1. The problem statement, all variables and given/known data Find all non-zero eignvalues and eigenvectors for the following integral operator [itex] Kx := \int^{\ell}_0 (t-s)x(s) ds [/itex] in [itex] C[0,\ell] [/itex] 2. Relevant equations [itex] \lambda x= Kx [/itex] 3. The attempt at a solution [itex] \int^{\ell}_0 (t-s)x(s) ds = \lambda * x(t) [/itex] [itex] t\int^{\ell}_0 x(s) ds - s\int^{\ell}_0x(s) ds = \lambda * x(t) [/itex] Am I even going the right direction? I think I need function(s) of x(t) and scalar [itex] \lambda [/itex], when I am finished is that right? And should [itex] \lambda [/itex] be a complex (possibly real) number? 1. The problem statement, all variables and given/known data 2. Relevant equations 3. The attempt at a solution
Well, you are already on the wrong track because you cannot simply pull the "s" out of this integral when it's the variable of integration! [tex]\int^{\ell}_0 sx(s) ds \neq s\int^{\ell}_0x(s) ds[/tex]
Well, you haven't got that far yet so I can't say for sure. But the basic idea is that [itex]\lambda[/itex] will be a complex number (there might be more than one that work!), and corresponding to each such [itex]\lambda[/itex] there will be a family of specific functions [itex]x(t)[/itex] (the eigenvalues) which satisfy [tex]\int_0^\ell (t-s) x(s) ds = \lambda x(t)[/tex]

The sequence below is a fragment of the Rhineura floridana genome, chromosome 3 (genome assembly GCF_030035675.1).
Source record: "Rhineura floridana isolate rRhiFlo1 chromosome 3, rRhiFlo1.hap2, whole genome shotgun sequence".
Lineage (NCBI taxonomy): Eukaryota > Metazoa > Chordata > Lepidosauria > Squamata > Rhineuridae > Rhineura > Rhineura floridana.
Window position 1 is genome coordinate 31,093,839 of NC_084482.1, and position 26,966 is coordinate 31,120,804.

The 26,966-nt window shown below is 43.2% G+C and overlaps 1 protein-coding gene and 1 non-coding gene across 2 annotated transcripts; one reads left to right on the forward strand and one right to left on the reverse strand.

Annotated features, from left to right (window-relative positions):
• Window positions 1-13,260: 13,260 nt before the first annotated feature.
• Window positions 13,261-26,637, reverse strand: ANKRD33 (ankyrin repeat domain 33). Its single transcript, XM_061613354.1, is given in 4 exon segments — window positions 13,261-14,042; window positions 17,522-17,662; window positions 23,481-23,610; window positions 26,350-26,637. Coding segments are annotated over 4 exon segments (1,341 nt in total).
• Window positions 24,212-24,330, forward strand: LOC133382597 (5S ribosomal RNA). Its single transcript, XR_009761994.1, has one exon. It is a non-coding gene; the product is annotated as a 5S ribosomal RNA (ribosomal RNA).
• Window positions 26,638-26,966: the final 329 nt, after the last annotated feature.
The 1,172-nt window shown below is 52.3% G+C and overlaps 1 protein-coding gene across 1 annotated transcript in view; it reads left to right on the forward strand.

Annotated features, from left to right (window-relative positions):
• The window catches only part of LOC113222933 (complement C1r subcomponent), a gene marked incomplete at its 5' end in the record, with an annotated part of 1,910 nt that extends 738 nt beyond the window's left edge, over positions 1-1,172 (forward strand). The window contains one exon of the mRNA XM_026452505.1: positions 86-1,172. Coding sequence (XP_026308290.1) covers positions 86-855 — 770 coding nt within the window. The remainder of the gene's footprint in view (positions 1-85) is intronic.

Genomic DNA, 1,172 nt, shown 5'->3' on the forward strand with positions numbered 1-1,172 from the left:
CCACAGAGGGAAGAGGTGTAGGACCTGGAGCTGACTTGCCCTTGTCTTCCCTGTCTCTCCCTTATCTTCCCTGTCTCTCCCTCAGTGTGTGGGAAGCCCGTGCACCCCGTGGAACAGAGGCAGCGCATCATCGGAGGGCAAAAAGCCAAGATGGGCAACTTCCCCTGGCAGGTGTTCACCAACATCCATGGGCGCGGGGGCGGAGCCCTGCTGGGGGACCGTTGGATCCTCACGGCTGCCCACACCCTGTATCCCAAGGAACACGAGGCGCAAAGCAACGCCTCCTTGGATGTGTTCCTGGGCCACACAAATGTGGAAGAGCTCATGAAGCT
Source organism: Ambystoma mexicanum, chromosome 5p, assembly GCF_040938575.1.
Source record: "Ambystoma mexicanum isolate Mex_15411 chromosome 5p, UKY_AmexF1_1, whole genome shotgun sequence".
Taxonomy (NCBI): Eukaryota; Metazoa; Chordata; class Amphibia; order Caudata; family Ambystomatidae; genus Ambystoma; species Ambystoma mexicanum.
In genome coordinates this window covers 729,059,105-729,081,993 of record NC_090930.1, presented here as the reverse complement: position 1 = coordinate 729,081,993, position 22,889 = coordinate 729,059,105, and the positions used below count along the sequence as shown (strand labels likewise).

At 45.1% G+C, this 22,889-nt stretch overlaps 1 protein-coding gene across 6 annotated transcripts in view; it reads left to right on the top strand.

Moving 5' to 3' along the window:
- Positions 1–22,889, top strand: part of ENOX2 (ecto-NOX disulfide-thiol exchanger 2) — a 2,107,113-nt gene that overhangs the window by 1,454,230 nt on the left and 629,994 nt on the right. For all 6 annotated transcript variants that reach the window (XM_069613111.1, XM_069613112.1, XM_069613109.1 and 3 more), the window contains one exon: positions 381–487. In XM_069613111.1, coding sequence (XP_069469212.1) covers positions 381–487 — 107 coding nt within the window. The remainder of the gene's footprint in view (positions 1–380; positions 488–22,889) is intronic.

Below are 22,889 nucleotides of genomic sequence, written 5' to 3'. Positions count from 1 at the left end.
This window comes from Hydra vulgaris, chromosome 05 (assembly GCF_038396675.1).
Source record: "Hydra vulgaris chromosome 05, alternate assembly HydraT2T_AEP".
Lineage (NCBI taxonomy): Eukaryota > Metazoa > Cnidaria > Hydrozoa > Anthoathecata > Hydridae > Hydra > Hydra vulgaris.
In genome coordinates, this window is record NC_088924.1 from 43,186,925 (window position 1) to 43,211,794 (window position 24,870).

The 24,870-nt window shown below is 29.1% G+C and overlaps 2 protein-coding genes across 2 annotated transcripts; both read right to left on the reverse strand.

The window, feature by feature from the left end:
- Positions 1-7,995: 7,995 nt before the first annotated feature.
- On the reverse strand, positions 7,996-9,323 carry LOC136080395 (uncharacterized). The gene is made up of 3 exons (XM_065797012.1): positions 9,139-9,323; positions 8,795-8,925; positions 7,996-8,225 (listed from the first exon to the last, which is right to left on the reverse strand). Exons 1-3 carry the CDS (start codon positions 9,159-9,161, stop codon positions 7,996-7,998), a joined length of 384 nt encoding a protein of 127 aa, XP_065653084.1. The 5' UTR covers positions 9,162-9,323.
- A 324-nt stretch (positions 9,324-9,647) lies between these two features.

First of all you should correctly state the problem. It should read: [tex](Kx)(t) := \int^{\ell}_0 (t-s)x(s) ds[/tex] Can you see the difference?
I do see the difference. (Which is not how it is written on my assignment.) So does K operate on x? Are t and s scalars? So for a trivial example... [tex] \int {e^{nx}} = ne^nx [/tex] So is this a solution to some integral equation similar to the problem? Thank you for your answer
K takes a function x. It produces a new function Kx. The value of the new function at t is calculated from the values of the old function by the process of integration. You operator could be as well written as [tex] (Ky)(s) := \int^{\ell}_0 (s-t)y(s) dt [/tex] That would be exactly the same operator. Think about it! Anyway, you want to solve the equation [tex]Kx=\lambda x[/tex] Now two functions are equal when they are equal at all points. So the above means [tex](Kx)(t)=\lambda x(t)[/tex] for all t. So you substitute and get as much as possible from the equation [tex] \int^{\ell}_0 (t-s)x(s) ds =\lambda x(t) [/tex] for all t. Now, if [itex]\lambda\neq 0[/itex] can you see from this equation that x(t) is necessarily a linear function of t, that is that it must be of the form x(t)=at+b ???
One more thing. You should get now something like [tex]t\int_0^l(as+b)ds -\int_0^l s(as+b)=\lambda (at+b)[/tex] This is supposed to hold for all t, so, in particular, for t=0. So you will get two equations from the one above. Two equations for three unknowns: a,b,[itex]\lambda[/itex]. But do not worry. The eigenfunction are determined only up to a multiplicative constant.